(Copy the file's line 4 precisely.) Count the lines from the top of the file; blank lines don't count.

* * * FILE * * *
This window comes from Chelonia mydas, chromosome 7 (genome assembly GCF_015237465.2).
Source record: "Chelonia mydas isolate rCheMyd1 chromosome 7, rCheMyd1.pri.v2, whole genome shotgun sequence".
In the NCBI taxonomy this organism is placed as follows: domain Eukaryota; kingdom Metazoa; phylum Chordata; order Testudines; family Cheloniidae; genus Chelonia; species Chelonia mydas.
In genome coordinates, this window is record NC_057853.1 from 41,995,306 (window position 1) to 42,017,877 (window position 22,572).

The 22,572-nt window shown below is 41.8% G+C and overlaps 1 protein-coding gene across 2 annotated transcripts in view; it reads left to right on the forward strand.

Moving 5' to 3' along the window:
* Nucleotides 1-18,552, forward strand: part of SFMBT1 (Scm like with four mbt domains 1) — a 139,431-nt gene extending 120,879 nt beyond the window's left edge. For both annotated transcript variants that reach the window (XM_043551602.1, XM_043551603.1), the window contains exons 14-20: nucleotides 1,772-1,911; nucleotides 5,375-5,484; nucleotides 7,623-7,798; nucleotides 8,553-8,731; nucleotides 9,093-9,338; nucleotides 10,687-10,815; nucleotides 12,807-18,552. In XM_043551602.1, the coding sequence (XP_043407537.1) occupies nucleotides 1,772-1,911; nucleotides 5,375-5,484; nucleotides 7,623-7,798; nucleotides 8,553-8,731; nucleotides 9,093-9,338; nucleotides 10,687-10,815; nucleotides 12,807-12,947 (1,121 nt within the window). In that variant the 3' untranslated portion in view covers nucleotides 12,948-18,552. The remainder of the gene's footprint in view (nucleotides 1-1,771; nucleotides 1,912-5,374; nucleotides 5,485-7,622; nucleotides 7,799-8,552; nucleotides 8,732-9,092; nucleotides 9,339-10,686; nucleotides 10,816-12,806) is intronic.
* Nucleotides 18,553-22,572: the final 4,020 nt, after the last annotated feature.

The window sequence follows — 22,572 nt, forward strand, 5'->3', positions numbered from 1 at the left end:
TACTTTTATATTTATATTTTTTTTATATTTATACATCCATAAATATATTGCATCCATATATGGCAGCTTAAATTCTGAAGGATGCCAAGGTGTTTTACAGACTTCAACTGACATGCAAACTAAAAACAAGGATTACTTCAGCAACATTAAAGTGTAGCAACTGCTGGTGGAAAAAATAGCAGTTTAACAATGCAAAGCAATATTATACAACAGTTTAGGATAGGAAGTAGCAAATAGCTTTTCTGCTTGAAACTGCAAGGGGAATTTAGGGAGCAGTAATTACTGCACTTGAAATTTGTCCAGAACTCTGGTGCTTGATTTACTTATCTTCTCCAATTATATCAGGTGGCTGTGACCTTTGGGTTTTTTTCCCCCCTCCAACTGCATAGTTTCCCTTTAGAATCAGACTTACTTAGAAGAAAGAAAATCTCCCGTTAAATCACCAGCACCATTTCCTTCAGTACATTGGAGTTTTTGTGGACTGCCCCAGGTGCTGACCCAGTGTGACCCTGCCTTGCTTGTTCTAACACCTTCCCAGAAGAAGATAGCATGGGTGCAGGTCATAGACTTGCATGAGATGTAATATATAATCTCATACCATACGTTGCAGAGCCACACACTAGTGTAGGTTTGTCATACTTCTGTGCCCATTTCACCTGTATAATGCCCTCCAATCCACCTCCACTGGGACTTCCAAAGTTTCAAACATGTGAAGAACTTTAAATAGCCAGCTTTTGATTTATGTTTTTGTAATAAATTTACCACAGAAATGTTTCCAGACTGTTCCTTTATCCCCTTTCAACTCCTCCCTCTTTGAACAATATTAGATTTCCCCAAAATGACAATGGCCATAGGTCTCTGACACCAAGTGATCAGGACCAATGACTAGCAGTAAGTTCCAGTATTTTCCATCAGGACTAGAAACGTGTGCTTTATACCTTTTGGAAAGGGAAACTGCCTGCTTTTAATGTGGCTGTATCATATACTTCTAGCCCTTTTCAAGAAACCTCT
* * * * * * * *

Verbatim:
In genome coordinates, this window is record NC_057853.1 from 41,995,306 (window position 1) to 42,017,877 (window position 22,572).